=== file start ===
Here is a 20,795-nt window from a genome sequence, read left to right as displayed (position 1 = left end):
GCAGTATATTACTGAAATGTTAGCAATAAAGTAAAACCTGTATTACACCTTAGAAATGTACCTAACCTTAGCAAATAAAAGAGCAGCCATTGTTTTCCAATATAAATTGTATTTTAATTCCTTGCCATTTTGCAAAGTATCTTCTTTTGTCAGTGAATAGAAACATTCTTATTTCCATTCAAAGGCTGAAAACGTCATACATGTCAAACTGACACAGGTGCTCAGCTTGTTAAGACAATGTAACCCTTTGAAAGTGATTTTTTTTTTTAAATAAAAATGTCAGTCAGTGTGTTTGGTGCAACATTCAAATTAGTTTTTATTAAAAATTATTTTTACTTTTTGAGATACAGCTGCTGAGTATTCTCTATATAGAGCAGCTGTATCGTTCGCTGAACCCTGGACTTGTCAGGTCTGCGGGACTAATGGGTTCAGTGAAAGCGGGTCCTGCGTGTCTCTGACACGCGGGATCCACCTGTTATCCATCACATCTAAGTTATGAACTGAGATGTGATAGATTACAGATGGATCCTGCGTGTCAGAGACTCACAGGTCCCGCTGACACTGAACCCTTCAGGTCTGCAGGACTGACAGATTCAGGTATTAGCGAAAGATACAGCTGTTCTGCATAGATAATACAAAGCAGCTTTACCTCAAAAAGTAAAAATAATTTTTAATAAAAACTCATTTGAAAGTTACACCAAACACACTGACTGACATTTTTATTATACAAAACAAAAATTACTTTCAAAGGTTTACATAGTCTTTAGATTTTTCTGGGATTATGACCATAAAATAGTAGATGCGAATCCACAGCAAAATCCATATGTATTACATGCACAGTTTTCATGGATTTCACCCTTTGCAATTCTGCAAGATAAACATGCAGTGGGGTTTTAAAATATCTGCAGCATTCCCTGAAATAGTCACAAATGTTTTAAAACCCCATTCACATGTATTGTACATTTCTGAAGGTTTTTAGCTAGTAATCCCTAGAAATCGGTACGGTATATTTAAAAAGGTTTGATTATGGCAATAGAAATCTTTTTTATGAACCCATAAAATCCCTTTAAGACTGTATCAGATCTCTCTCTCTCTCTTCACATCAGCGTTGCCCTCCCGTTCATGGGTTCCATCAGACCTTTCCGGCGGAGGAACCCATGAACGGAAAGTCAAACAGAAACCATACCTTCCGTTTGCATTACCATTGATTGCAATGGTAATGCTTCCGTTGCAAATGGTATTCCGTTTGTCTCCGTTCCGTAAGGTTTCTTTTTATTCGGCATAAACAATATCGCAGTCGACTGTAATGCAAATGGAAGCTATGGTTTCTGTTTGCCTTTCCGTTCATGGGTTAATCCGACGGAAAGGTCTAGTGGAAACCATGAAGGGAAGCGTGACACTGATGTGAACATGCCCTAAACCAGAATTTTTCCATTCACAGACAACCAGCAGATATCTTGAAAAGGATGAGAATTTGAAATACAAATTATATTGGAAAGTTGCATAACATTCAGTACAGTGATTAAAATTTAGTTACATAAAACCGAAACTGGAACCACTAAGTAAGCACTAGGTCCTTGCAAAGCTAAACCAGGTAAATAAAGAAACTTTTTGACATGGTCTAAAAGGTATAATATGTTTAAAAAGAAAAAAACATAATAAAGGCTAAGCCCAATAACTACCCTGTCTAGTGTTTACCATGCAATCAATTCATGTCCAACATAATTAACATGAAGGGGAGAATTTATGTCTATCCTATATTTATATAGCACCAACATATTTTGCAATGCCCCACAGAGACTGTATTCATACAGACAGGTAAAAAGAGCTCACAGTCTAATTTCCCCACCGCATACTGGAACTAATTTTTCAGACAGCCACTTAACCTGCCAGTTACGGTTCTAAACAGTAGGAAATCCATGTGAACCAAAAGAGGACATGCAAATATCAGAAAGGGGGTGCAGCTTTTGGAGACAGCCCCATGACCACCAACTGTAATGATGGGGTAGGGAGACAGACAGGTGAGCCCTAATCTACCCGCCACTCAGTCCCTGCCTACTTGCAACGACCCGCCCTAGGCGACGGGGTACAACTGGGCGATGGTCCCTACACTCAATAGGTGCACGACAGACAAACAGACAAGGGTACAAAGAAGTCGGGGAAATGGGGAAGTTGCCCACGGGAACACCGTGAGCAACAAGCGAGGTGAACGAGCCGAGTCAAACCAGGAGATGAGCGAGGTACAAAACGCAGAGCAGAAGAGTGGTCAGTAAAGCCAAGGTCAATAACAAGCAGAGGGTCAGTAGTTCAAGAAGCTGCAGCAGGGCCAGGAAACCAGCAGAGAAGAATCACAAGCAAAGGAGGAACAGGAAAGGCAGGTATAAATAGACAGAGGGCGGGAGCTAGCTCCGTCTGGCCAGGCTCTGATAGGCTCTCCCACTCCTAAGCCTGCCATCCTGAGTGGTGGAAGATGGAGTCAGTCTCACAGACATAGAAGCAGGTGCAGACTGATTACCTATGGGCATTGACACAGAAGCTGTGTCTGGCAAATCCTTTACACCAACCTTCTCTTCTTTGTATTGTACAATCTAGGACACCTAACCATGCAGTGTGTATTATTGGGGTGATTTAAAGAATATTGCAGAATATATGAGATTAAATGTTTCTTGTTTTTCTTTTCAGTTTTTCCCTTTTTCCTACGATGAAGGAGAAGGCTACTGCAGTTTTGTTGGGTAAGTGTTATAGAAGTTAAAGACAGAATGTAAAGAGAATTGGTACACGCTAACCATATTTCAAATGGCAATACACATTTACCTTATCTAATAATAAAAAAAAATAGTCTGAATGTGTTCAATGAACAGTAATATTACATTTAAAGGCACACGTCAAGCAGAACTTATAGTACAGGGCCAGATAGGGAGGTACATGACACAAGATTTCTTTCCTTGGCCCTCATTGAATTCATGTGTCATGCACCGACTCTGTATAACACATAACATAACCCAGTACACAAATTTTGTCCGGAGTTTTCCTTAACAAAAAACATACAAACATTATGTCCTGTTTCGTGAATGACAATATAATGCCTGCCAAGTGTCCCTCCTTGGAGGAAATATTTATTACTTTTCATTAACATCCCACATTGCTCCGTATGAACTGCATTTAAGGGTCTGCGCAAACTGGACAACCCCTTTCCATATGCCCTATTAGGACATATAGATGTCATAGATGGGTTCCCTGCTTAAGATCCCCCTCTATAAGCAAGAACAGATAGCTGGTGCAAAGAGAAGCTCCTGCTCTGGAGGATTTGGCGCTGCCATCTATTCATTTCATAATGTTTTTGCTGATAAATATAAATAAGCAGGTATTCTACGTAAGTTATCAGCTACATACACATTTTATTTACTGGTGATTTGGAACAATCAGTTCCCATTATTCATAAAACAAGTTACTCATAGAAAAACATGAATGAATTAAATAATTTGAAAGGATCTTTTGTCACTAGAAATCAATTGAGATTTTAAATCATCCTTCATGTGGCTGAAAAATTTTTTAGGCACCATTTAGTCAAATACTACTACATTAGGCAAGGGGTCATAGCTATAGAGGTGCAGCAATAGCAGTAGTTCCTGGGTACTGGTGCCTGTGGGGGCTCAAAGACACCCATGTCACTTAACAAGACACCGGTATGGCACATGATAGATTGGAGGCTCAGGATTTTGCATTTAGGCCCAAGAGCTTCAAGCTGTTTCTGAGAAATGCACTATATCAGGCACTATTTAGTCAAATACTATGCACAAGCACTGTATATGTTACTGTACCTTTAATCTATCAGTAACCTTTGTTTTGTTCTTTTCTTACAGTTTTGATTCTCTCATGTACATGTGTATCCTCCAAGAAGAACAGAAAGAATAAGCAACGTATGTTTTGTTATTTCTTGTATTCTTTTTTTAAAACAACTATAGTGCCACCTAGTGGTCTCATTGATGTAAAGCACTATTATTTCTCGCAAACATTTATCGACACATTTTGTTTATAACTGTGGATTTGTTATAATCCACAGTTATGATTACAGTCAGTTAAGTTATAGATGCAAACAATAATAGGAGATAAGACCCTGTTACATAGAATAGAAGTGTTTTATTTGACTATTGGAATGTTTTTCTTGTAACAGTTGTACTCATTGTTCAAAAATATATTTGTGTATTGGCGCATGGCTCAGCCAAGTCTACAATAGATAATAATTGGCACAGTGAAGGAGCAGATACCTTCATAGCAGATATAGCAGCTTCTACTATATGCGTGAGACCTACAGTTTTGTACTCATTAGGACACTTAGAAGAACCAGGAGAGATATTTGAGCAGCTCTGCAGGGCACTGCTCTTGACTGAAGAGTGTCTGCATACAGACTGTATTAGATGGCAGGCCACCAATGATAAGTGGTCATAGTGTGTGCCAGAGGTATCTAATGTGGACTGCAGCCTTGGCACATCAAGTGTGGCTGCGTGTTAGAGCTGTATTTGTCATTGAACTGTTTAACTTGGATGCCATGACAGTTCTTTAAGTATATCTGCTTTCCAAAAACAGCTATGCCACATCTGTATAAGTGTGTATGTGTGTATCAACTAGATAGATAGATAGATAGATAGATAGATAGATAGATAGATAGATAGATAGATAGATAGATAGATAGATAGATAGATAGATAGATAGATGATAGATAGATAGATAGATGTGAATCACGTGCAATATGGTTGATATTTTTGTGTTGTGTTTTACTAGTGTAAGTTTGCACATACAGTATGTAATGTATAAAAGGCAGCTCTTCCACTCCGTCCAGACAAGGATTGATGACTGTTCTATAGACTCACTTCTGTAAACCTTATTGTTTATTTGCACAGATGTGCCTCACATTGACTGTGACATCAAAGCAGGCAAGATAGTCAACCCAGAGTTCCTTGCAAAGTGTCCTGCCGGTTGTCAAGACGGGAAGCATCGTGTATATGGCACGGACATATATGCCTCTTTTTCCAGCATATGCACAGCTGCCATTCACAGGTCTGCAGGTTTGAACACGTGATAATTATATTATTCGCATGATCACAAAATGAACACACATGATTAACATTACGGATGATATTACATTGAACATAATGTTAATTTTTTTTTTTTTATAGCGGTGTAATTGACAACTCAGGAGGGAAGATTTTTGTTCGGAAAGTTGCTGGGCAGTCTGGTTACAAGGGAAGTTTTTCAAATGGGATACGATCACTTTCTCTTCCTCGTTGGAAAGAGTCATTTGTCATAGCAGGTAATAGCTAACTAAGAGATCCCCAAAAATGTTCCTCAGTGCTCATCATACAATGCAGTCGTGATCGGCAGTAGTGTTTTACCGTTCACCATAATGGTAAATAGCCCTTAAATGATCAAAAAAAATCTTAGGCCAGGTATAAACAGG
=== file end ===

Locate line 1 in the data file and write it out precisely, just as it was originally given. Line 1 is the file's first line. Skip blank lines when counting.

Here is a 20,795-nt window from a genome sequence, read left to right as displayed (position 1 = left end):